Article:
Osteoporosis International

, Volume 26, Issue 4, pp 1381–1386

Association between fat mass, lean mass, and bone loss: the Dubbo osteoporosis epidemiology study

  • S. Yang
  • J. R. Center
  • J. A. Eisman
  • T. V. Nguyen
Original Article



Lower body fat mass is a risk factor for bone loss at lumbar spine in postmenopausal women, but not in men. Body lean mass and fat mass were not associated with femoral neck bone loss in either gender.


Bone density and body mass are closely associated. Whole body lean mass (LM) and fat mass (FM) together account for approximately 95 % of body mass. Bone loss is associated with loss of body mass but which of the components of body mass (FM or LM) is related to bone loss is not well understood. Therefore, in this study, we sought to assess whether baseline FM or LM has predictive value for future relative rate of bone mineral density (BMD) changes (%/year).


The present population-based cohort study was part of the ongoing Dubbo Osteoporosis Epidemiology Study (DOES). BMD, FM, and LM were measured with dual energy X-ray absorptiometry (GE-LUNAR Corp, Madison, WI). BMD measurements were taken in approximately every 2 years between 2000 and 2010. We only included the participants with at least two BMD measurements at the femoral neck and lumbar spine. In total, 717 individuals (204 men and 513 women) aged 50 years or older were studied.


Rate of bone loss at femoral neck and lumbar spine was faster in women than in men (all P < 0.01). In bivariable regression analysis, each 5 kg greater FM in women was associated with 0.4 %/year (P = 0.003) lower bone loss at lumbar spine. This magnitude of association remained virtually unchanged after adjusting for LM and/or other covariates (P = 0.03). After adjusting for covariates, variation of FM accounted for ∼1.5 % total variation in lumbar spine bone loss. However, there was no significant association between FM and change in femoral neck BMD in either men or women.


Lower FM was an independent but modest risk factor for greater bone loss at the lumbar spine in women but not in men. If further studies confirm our findings, FM can help predict lumbar spine bone loss in women.


Body composition Bone loss Fat mass Lean mass Osteoporosis 


  1. 1.
    Kanis JA, Melton LJ 3rd, Christiansen C, Johnston CC, Khaltaev N (1994) The diagnosis of osteoporosis. J Bone Miner Res 9:1137–1141CrossRefPubMedGoogle Scholar
  2. 2.
    Burger H, de Laet CE, van Daele PL, Weel AE, Witteman JC, Hofman A, Pols HA (1998) Risk factors for increased bone loss in an elderly population: the Rotterdam Study. Am J Epidemiol 147:871–879CrossRefPubMedGoogle Scholar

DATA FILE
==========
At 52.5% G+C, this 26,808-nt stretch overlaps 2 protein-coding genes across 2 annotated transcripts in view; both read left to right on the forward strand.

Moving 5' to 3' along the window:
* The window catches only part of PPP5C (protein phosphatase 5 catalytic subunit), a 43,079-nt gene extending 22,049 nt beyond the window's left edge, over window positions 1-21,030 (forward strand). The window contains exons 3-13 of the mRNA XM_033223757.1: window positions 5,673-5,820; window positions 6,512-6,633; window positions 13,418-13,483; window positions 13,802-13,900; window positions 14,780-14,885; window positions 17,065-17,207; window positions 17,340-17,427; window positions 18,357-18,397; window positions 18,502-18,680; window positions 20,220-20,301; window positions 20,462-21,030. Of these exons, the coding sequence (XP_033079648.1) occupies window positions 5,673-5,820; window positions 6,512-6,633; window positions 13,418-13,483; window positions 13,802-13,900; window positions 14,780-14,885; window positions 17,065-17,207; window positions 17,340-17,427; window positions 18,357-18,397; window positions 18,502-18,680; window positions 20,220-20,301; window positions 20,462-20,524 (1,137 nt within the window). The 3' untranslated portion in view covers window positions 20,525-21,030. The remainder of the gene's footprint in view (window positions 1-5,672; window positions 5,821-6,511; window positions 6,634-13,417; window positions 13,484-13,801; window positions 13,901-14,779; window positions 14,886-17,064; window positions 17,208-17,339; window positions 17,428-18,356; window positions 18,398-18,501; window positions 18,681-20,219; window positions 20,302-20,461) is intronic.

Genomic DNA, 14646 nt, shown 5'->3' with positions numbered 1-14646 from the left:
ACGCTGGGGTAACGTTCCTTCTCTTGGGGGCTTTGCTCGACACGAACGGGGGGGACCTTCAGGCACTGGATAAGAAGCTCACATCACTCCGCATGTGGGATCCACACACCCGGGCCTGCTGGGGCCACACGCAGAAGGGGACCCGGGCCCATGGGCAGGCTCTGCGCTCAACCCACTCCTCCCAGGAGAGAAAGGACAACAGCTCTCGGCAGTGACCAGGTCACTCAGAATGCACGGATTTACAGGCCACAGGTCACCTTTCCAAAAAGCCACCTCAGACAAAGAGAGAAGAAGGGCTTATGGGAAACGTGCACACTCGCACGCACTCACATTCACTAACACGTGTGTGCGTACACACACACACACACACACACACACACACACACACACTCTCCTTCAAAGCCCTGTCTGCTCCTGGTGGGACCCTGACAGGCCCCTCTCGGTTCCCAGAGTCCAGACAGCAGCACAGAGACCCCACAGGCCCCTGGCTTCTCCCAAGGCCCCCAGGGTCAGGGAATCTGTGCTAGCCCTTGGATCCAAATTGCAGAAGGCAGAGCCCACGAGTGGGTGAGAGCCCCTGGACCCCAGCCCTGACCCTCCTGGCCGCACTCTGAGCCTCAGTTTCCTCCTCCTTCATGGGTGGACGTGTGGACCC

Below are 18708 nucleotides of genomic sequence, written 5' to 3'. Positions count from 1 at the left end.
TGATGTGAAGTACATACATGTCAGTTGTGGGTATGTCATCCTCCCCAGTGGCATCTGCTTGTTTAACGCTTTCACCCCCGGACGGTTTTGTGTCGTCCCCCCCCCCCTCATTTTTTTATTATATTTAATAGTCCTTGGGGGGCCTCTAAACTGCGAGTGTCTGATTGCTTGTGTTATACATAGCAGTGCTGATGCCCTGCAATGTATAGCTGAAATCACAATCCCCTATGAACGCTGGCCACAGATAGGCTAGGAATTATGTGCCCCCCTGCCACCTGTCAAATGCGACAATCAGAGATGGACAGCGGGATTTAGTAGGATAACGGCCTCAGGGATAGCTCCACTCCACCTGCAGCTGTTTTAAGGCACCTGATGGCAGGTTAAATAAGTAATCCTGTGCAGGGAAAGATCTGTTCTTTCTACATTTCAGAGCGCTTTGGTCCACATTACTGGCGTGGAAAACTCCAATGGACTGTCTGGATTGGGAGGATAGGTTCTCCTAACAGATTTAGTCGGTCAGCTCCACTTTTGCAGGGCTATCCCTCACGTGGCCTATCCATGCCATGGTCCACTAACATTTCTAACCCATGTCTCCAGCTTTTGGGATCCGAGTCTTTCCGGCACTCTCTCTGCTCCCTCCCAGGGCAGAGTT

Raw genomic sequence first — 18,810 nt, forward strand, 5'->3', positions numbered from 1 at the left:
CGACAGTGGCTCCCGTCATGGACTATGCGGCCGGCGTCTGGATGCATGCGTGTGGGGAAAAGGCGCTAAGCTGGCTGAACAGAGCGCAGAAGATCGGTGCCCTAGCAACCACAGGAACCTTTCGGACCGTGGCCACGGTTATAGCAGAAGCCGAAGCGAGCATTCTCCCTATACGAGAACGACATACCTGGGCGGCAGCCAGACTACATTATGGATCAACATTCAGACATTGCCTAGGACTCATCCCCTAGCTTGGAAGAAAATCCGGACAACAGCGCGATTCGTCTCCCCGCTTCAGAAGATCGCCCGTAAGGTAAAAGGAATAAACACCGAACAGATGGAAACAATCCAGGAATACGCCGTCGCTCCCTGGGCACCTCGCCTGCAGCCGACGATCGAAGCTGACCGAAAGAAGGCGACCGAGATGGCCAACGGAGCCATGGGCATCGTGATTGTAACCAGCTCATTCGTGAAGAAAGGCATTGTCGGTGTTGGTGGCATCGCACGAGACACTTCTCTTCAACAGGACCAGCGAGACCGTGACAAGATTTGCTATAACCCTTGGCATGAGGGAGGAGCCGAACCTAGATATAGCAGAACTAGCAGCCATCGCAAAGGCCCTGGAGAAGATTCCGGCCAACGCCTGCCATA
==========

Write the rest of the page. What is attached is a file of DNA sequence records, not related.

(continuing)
3. 3.
    Jones G, Nguyen T, Sambrook P, Kelly PJ, Eisman JA (1994) Progressive loss of bone in the femoral-neck in elderly people - longitudinal findings from the Dubbo osteoporosis epidemiology study. Brit Med J 309:691–695CrossRefPubMedCentralPubMedGoogle Scholar
  4. 4.
    Ensrud KE, Palermo L, Black DM, Cauley J, Jergas M, Orwoll ES, Nevitt MC, Fox KM, Cummings SR (1995) Hip and calcaneal bone loss increase with advancing age—longitudinal results from the study of osteoporotic fractures. J Bone Miner Res 10:1778–1787CrossRefPubMedGoogle Scholar
  5. 5.
    Nguyen TV, Center JR, Eisman JA (2005) Femoral neck bone loss predicts fracture risk independent of baseline BMD. J Bone Miner Res 20:1195–1201CrossRefPubMedGoogle Scholar
  6. 6.
    Nguyen ND, Center JR, Eisman JA, Nguyen TV (2005) Bone loss and weight fluctuation predict mortality risk in elderly men and women. J Bone Miner Res 20:S268–S268Google Scholar
  7. 7.
    Nguyen ND, Center JR, Eisman JA, Nguyen TV (2007) Bone loss, weight loss, and weight fluctuation predict mortality risk in elderly men and women. J Bone Miner Res 22:1147–1154CrossRefPubMedGoogle Scholar
  8. 8.
    Siris ES, Chen Y-T, Abbott TA, Barrett-Connor E, Miller PD, Wehren LE, Berger ML (2004) Bone mineral density thresholds for pharmacological intervention to prevent fractures. Arch Intern Med 164:1108–1112CrossRefPubMedGoogle Scholar
  9. 9.
    Shapses SA, Riedt CS (2006) Bone, body weight, and weight reduction: what are the concerns? J Nutr 136:1453–1456PubMedCentralPubMedGoogle Scholar
  10. 10.
    Knoke JD, Barrett-Connor E (2003) Weight loss: a determinant of hip bone loss in older men and women—the Rancho Bernardo study. Am J Epidemiol 158:1132–1138CrossRefPubMedGoogle Scholar
  11. 11.
    Hsu Y-H, Venners SA, Terwedow HA et al (2006) Relation of body composition, fat mass, and serum lipids to osteoporotic fractures and bone mineral density in Chinese men and women. Am J Clin Nutr 83:146–154PubMedGoogle Scholar